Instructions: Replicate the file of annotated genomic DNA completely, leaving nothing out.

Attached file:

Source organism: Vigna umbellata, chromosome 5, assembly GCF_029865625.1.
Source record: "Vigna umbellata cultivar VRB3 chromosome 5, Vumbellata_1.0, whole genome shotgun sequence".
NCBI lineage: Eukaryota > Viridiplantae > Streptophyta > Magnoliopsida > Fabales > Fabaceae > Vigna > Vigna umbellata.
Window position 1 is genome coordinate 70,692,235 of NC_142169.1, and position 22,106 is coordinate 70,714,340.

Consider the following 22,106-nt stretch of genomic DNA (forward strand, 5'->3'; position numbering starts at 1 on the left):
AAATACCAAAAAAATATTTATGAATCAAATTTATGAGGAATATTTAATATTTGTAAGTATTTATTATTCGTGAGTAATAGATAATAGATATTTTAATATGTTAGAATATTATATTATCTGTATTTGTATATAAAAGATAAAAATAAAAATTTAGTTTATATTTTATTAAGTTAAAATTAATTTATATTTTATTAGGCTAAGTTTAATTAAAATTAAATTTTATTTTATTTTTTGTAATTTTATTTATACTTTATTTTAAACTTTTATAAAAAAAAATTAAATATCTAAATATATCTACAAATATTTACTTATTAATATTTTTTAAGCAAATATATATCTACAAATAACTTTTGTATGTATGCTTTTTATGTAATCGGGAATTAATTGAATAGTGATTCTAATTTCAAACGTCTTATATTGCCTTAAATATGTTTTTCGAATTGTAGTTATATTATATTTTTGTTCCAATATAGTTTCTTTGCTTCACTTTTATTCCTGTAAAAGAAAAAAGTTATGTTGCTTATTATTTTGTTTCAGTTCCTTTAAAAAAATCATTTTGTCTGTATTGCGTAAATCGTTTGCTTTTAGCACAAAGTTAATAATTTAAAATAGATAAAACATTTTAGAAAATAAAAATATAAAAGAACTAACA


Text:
Source organism: Vigna umbellata, chromosome 5, assembly GCF_029865625.1.
Source record: "Vigna umbellata cultivar VRB3 chromosome 5, Vumbellata_1.0, whole genome shotgun sequence".
NCBI lineage: Eukaryota > Viridiplantae > Streptophyta > Magnoliopsida > Fabales > Fabaceae > Vigna > Vigna umbellata.
Window position 1 is genome coordinate 70,692,235 of NC_142169.1, and position 22,106 is coordinate 70,714,340.

Consider the following 22,106-nt stretch of genomic DNA (forward strand, 5'->3'; position numbering starts at 1 on the left):
AAATACCAAAAAAATATTTATGAATCAAATTTATGAGGAATATTTAATATTTGTAAGTATTTATTATTCGTGAGTAATAGATAATAGATATTTTAATATGTTAGAATATTATATTATCTGTATTTGTATATAAAAGATAAAAATAAAAATTTAGTTTATATTTTATTAAGTTAAAATTAATTTATATTTTATTAGGCTAAGTTTAATTAAAATTAAATTTTATTTTATTTTTTGTAATTTTATTTATACTTTATTTTAAACTTTTATAAAAAAAAATTAAATATCTAAATATATCTACAAATATTTACTTATTAATATTTTTTAAGCAAATATATATCTACAAATAACTTTTGTATGTATGCTTTTTATGTAATCGGGAATTAATTGAATAGTGATTCTAATTTCAAACGTCTTATATTGCCTTAAATATGTTTTTCGAATTGTAGTTATATTATATTTTTGTTCCAATATAGTTTCTTTGCTTCACTTTTATTCCTGTAAAAGAAAAAAGTTATGTTGCTTATTATTTTGTTTCAGTTCCTTTAAAAAAATCATTTTGTCTGTATTGCGTAAATCGTTTGCTTTTAGCACAAAGTTAATAATTTAAAATAGATAAAACATTTTAGAAAATAAAAATATAAAAGAACTAACA